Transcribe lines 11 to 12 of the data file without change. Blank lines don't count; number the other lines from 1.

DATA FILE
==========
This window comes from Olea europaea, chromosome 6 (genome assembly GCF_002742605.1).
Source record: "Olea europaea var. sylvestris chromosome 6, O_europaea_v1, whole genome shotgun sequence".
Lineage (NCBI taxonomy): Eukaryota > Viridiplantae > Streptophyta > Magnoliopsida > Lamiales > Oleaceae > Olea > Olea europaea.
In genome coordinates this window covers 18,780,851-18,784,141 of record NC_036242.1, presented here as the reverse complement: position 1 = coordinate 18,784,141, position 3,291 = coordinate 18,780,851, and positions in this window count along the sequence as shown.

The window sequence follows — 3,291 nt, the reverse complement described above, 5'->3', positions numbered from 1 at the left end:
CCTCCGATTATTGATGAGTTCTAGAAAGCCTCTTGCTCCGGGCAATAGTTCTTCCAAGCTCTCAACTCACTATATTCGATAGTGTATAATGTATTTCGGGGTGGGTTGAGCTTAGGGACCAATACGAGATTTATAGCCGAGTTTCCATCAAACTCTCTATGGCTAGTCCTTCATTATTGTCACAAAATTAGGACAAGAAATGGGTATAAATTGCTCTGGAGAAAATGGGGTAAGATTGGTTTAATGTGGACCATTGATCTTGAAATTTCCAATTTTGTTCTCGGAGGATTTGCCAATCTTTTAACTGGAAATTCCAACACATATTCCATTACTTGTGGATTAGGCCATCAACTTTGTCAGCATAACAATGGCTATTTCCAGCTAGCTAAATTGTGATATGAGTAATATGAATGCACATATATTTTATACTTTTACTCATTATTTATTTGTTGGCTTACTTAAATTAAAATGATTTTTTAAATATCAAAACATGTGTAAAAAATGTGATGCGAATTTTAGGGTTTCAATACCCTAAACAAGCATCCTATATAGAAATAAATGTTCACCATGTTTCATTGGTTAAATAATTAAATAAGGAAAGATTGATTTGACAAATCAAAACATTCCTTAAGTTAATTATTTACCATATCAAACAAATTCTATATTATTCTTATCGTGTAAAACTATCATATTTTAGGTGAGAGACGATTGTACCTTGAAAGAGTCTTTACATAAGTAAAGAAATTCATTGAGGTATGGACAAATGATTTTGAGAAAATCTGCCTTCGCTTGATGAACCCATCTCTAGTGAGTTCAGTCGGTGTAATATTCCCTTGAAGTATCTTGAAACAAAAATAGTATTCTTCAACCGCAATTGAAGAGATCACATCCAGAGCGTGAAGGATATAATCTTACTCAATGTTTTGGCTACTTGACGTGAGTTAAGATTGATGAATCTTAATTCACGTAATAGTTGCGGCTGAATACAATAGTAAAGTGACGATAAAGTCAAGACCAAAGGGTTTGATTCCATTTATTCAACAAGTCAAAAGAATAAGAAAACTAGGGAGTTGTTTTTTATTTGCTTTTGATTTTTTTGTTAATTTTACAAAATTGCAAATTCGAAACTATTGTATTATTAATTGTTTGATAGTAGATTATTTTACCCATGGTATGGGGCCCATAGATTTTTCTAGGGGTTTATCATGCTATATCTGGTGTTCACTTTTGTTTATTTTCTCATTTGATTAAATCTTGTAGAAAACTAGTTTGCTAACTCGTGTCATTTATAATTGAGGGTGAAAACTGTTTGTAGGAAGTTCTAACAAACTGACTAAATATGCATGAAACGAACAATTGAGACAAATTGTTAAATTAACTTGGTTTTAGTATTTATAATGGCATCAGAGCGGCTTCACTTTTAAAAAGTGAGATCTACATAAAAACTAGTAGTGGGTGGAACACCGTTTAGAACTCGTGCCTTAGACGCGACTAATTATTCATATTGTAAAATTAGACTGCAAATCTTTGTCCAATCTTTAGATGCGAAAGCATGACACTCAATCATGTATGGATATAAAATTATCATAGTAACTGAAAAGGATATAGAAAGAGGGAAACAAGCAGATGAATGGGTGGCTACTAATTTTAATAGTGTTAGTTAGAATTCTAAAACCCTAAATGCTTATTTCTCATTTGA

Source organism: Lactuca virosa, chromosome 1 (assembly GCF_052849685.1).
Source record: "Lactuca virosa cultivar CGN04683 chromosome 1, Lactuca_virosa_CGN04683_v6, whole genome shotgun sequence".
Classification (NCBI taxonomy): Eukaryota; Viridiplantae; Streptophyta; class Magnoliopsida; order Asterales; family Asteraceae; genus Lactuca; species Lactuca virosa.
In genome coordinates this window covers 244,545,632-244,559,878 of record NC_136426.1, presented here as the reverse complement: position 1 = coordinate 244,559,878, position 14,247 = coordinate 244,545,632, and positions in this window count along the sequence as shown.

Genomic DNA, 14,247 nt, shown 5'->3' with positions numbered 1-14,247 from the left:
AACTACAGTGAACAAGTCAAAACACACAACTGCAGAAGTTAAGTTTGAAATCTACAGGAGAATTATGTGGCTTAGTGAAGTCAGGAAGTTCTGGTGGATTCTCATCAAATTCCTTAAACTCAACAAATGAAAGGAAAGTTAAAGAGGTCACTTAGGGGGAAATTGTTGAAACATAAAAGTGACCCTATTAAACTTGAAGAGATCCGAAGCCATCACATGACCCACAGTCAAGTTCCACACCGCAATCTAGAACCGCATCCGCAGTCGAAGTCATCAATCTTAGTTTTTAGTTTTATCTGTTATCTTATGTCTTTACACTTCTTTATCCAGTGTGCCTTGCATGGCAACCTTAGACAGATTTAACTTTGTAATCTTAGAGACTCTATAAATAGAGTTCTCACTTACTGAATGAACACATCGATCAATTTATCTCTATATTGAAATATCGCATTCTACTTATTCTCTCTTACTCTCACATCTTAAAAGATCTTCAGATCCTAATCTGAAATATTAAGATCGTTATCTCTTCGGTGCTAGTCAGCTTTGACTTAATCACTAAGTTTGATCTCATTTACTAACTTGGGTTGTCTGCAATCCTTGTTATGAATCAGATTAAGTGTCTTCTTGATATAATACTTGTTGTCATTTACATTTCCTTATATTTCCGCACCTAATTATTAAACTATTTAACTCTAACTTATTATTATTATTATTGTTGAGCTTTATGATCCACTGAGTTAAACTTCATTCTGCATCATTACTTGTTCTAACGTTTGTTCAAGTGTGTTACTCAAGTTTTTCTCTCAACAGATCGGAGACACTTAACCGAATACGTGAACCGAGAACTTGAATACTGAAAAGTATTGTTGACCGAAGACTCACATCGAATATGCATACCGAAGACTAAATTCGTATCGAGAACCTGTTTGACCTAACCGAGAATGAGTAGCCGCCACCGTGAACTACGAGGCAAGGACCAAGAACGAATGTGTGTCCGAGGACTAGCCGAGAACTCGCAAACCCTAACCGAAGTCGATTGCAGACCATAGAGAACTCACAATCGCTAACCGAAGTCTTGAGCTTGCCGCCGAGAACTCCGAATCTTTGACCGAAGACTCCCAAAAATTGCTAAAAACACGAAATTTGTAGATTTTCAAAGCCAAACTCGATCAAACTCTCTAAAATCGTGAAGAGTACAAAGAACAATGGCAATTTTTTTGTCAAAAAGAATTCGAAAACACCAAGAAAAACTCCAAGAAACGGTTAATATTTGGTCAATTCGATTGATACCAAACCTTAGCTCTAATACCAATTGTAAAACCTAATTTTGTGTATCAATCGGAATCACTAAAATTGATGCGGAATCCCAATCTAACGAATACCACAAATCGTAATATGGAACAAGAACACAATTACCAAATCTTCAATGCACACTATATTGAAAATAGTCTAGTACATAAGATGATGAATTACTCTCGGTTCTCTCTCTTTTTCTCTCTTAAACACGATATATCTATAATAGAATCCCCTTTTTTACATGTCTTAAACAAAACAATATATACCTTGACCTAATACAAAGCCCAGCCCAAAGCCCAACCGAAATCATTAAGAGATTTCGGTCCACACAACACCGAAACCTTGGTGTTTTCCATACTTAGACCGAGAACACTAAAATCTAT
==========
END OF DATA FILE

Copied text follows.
Genomic DNA, 14,247 nt, shown 5'->3' with positions numbered 1-14,247 from the left:
AACTACAGTGAACAAGTCAAAACACACAACTGCAGAAGTTAAGTTTGAAATCTACAGGAGAATTATGTGGCTTAGTGAAGTCAGGAAGTTCTGGTGGATTCTCATCAAATTCCTTAAACTCAACAAATGAAAGGAAAGTTAAAGAGGTCACTTAGGGGGAAATTGTTGAAACATAAAAGTGACCCTATTAAACTTGAAGAGATCCGAAGCCATCACATGACCCACAGTCAAGTTCCACACCGCAATCTAGAACCGCATCCGCAGTCGAAGTCATCAATCTTAGTTTTTAGTTTTATCTGTTATCTTATGTCTTTACACTTCTTTATCCAGTGTGCCTTGCATGGCAACCTTAGACAGATTTAACTTTGTAATCTTAGAGACTCTATAAATAGAGTTCTCACTTACTGAATGAACACATCGATCAATTTATCTCTATATTGAAATATCGCATTCTACTTATTCTCTCTTACTCTCACATCTTAAAAGATCTTCAGATCCTAATCTGAAATATTAAGATCGTTATCTCTTCGGTGCTAGTCAGCTTTGACTTAATCACTAAGTTTGATCTCATTTACTAACTTGGGTTGTCTGCAATCCTTGTTATGAATCAGATTAAGTGTCTTCTTGATATAATACTTGTTGTCATTTACATTTCCTTATATTTCCGCACCTAATTATTAAACTATTTAACTCTAACTTATTATTATTATTATTGTTGAGCTTTATGATCCACTGAGTTAAACTTCATTCTGCATCATTACTTGTTCTAACGTTTGTTCAAGTGTGTTACTCAAGTTTTTCTCTCAACAGATCGGAGACACTTAACCGAATACGTGAACCGAGAACTTGAATACTGAAAAGTATTGTTGACCGAAGACTCACATCGAATATGCATACCGAAGACTAAATTCGTATCGAGAACCTGTTTGACCTAACCGAGAATGAGTAGCCGCCACCGTGAACTACGAGGCAAGGACCAAGAACGAATGTGTGTCCGAGGACTAGCCGAGAACTCGCAAACCCTAACCGAAGTCGATTGCAGACCATAGAGAACTCACAATCGCTAACCGAAGTCTTGAGCTTGCCGCCGAGAACTCCGAATCTTTGACCGAAGACTCCCAAAAATTGCTAAAAACACGAAATTTGTAGATTTTCAAAGCCAAACTCGATCAAACTCTCTAAAATCGTGAAGAGTACAAAGAACAATGGCAATTTTTTTGTCAAAAAGAATTCGAAAACACCAAGAAAAACTCCAAGAAACGGTTAATATTTGGTCAATTCGATTGATACCAAACCTTAGCTCTAATACCAATTGTAAAACCTAATTTTGTGTATCAATCGGAATCACTAAAATTGATGCGGAATCCCAATCTAACGAATACCACAAATCGTAATATGGAACAAGAACACAATTACCAAATCTTCAATGCACACTATATTGAAAATAGTCTAGTACATAAGATGATGAATTACTCTCGGTTCTCTCTCTTTTTCTCTCTTAAACACGATATATCTATAATAGAATCCCCTTTTTTACATGTCTTAAACAAAACAATATATACCTTGACCTAATACAAAGCCCAGCCCAAAGCCCAACCGAAATCATTAAGAGATTTCGGTCCACACAACACCGAAACCTTGGTGTTTTCCATACTTAGACCGAGAACACTAAAATCTAT